When Steve arrives at Deneen's home, he's greeted by his ranch's foreman Brick (Teal). After telling Mr. Deneen what happened, Steve is told to get a grip on his wild brother. However, Deneen knows how difficult it is because his son was killed by a gunfighter at around Tony's age when he'd tried to out draw someone. Since then, Deneen hasn't tolerated violence in his valley, a third of which he'd allowed Steve to purchase when he was convinced that Steve was through with gun fighting. When Steve returns to town, he finds Joan, who's had enough of the drunken celebrating. On horseback, he escorts her towards home on horseback. But Joan's still upset about the senseless killing so the two stop to discuss Tony's upbringing. Soon, they see smoke in the low ground area of the valley and ride to investigate it. Steve then meets Clay Ellison (Dano), who's wearing a union soldier's uniform. He learns that Ellison is not a squatter, but that he actually owns the thin strip of land through the valley. However, Steve encourages him to leave anyway before riding off with Joan himself.
As Dallas, who'd fought for the South in the Civil War, and Tony are making their way home, they too see Ellison and his party (which includes his wife, played by Irene Tedrow, uncredited). They decide to have fun by disrupting the squatters’ camp, which includes burning one of their wagons and tipping over everything else including Ellison. They are interrupted by Steve, who has returned and quickly stops things, scolds his brother, and tells Dallas to leave and never return. Steve apologizes to Ellison and throws him a money bag to pay for the damages. Ellison is defiant and says that he won't be intimidated into leaving, that he plans to put up barbed wire fencing and settle on the strip. Later, Ellison visits Deneen to insist that it's his right to use his land as he pleases and gets Deneen's reluctant support. Deneen then visits Steve's ranch and communicates his wishes.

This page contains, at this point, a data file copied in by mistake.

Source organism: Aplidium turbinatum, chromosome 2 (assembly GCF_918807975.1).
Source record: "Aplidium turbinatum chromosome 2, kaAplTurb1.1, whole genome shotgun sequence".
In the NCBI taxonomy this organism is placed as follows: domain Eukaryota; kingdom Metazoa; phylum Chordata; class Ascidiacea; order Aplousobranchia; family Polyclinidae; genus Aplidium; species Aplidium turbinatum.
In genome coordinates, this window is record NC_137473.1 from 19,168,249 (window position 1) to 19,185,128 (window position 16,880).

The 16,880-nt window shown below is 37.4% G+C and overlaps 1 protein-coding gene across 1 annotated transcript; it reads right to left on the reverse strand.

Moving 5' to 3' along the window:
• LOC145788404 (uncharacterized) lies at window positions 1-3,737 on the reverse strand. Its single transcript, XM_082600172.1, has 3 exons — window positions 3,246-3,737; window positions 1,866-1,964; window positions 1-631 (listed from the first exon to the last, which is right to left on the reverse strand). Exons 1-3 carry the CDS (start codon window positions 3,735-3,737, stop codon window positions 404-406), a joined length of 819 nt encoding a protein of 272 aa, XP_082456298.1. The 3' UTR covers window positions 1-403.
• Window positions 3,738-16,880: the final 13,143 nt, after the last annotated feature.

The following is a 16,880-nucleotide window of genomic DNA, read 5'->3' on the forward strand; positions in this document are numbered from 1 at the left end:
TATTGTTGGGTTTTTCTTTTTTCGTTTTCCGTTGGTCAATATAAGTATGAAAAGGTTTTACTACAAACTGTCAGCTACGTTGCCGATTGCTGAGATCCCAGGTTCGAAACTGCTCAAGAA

*** SPOILERS ***
The next day, Ellison comes to down with Deneen and Steve in tow. However, Tony is already there and refuses to let Ellison by the barbed wire he wants. When Ellison raises his rifle, Tony shoots him. Incensed, Deneen orders the wire himself and says that he'll be putting up his own fences after he has Ellison's installed. Later, back at their ranch, Steve and Tony have a falling out. Steve throws Tony off his land after telling him that he is giving up the ranching business himself after all that has happened. After thinking that he'll take charge of things, Tony is eventually forced to leave by his older brother. The next morning, Tony rides up to Deneen and a gun battle results in both being injured. Steve learns what happened from Brick, who'd ridden to his ranch, and decides to go after his brother himself. Before he leaves, he asks Joan to stay for him and it's clear that she will because her respect for Steve has grown into love. As Steve finds and then approaches Tony, his younger brother turns his own gun on himself to "protect" his older brother. Steve returns to tell Deneen the news, who then convinces Steve to stay.